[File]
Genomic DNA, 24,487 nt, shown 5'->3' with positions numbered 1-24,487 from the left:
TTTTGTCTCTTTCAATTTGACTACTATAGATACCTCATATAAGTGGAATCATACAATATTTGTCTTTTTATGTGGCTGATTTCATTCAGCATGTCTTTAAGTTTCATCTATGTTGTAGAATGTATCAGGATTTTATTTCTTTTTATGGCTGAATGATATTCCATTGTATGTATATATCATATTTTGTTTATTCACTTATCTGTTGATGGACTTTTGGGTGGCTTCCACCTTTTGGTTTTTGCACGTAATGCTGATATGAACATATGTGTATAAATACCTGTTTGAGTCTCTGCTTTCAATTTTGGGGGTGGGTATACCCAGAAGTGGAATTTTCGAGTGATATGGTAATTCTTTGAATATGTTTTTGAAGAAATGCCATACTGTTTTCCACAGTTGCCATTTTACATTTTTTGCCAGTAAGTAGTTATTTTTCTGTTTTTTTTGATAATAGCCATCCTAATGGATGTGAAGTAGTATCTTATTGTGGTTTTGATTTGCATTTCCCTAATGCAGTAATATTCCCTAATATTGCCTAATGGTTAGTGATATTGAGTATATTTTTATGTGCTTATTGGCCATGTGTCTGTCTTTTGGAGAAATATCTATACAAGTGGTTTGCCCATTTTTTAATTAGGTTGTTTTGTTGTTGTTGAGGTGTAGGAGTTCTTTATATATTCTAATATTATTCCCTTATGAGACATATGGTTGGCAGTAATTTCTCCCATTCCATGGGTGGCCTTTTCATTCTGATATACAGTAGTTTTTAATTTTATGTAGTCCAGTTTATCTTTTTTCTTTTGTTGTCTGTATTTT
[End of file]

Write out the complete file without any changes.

Genomic DNA, 24,487 nt, shown 5'->3' with positions numbered 1-24,487 from the left:
TTTTGTCTCTTTCAATTTGACTACTATAGATACCTCATATAAGTGGAATCATACAATATTTGTCTTTTTATGTGGCTGATTTCATTCAGCATGTCTTTAAGTTTCATCTATGTTGTAGAATGTATCAGGATTTTATTTCTTTTTATGGCTGAATGATATTCCATTGTATGTATATATCATATTTTGTTTATTCACTTATCTGTTGATGGACTTTTGGGTGGCTTCCACCTTTTGGTTTTTGCACGTAATGCTGATATGAACATATGTGTATAAATACCTGTTTGAGTCTCTGCTTTCAATTTTGGGGGTGGGTATACCCAGAAGTGGAATTTTCGAGTGATATGGTAATTCTTTGAATATGTTTTTGAAGAAATGCCATACTGTTTTCCACAGTTGCCATTTTACATTTTTTGCCAGTAAGTAGTTATTTTTCTGTTTTTTTTGATAATAGCCATCCTAATGGATGTGAAGTAGTATCTTATTGTGGTTTTGATTTGCATTTCCCTAATGCAGTAATATTCCCTAATATTGCCTAATGGTTAGTGATATTGAGTATATTTTTATGTGCTTATTGGCCATGTGTCTGTCTTTTGGAGAAATATCTATACAAGTGGTTTGCCCATTTTTTAATTAGGTTGTTTTGTTGTTGTTGAGGTGTAGGAGTTCTTTATATATTCTAATATTATTCCCTTATGAGACATATGGTTGGCAGTAATTTCTCCCATTCCATGGGTGGCCTTTTCATTCTGATATACAGTAGTTTTTAATTTTATGTAGTCCAGTTTATCTTTTTTCTTTTGTTGTCTGTATTTT